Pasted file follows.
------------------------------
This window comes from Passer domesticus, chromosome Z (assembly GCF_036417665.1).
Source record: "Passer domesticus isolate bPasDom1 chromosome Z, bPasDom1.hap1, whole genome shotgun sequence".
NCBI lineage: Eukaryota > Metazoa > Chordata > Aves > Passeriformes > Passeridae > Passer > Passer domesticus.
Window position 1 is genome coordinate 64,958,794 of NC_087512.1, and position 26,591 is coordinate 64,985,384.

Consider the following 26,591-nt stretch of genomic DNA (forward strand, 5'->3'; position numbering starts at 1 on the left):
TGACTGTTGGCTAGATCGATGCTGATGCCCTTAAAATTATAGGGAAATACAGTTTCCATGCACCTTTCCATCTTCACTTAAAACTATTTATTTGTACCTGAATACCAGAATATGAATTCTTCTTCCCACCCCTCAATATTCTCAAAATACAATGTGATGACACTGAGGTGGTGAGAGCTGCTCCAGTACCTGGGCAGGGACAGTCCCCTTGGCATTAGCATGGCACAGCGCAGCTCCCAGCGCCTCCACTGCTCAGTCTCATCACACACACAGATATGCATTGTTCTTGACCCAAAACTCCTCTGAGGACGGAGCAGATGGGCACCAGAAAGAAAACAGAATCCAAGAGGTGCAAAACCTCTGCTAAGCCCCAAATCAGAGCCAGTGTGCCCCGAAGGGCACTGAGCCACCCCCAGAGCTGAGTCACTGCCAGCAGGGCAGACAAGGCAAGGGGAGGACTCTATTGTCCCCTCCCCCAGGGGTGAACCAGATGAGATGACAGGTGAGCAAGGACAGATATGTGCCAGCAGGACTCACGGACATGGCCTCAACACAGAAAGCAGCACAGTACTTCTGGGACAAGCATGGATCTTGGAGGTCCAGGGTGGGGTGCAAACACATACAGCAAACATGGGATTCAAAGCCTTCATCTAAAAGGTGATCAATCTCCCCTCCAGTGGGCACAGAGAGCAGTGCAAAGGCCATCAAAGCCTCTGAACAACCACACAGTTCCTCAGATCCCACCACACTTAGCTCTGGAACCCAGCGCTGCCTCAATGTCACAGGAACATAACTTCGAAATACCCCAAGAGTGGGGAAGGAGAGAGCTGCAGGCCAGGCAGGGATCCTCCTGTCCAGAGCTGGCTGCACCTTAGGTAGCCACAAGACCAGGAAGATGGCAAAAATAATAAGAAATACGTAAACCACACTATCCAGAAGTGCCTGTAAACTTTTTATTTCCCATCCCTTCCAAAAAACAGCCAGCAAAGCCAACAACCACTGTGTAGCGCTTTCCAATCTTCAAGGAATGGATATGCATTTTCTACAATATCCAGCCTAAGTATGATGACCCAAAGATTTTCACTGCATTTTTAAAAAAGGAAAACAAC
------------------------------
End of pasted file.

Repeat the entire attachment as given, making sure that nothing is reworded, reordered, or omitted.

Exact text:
This window comes from Passer domesticus, chromosome Z (assembly GCF_036417665.1).
Source record: "Passer domesticus isolate bPasDom1 chromosome Z, bPasDom1.hap1, whole genome shotgun sequence".
NCBI lineage: Eukaryota > Metazoa > Chordata > Aves > Passeriformes > Passeridae > Passer > Passer domesticus.
Window position 1 is genome coordinate 64,958,794 of NC_087512.1, and position 26,591 is coordinate 64,985,384.

Consider the following 26,591-nt stretch of genomic DNA (forward strand, 5'->3'; position numbering starts at 1 on the left):
TGACTGTTGGCTAGATCGATGCTGATGCCCTTAAAATTATAGGGAAATACAGTTTCCATGCACCTTTCCATCTTCACTTAAAACTATTTATTTGTACCTGAATACCAGAATATGAATTCTTCTTCCCACCCCTCAATATTCTCAAAATACAATGTGATGACACTGAGGTGGTGAGAGCTGCTCCAGTACCTGGGCAGGGACAGTCCCCTTGGCATTAGCATGGCACAGCGCAGCTCCCAGCGCCTCCACTGCTCAGTCTCATCACACACACAGATATGCATTGTTCTTGACCCAAAACTCCTCTGAGGACGGAGCAGATGGGCACCAGAAAGAAAACAGAATCCAAGAGGTGCAAAACCTCTGCTAAGCCCCAAATCAGAGCCAGTGTGCCCCGAAGGGCACTGAGCCACCCCCAGAGCTGAGTCACTGCCAGCAGGGCAGACAAGGCAAGGGGAGGACTCTATTGTCCCCTCCCCCAGGGGTGAACCAGATGAGATGACAGGTGAGCAAGGACAGATATGTGCCAGCAGGACTCACGGACATGGCCTCAACACAGAAAGCAGCACAGTACTTCTGGGACAAGCATGGATCTTGGAGGTCCAGGGTGGGGTGCAAACACATACAGCAAACATGGGATTCAAAGCCTTCATCTAAAAGGTGATCAATCTCCCCTCCAGTGGGCACAGAGAGCAGTGCAAAGGCCATCAAAGCCTCTGAACAACCACACAGTTCCTCAGATCCCACCACACTTAGCTCTGGAACCCAGCGCTGCCTCAATGTCACAGGAACATAACTTCGAAATACCCCAAGAGTGGGGAAGGAGAGAGCTGCAGGCCAGGCAGGGATCCTCCTGTCCAGAGCTGGCTGCACCTTAGGTAGCCACAAGACCAGGAAGATGGCAAAAATAATAAGAAATACGTAAACCACACTATCCAGAAGTGCCTGTAAACTTTTTATTTCCCATCCCTTCCAAAAAACAGCCAGCAAAGCCAACAACCACTGTGTAGCGCTTTCCAATCTTCAAGGAATGGATATGCATTTTCTACAATATCCAGCCTAAGTATGATGACCCAAAGATTTTCACTGCATTTTTAAAAAAGGAAAACAAC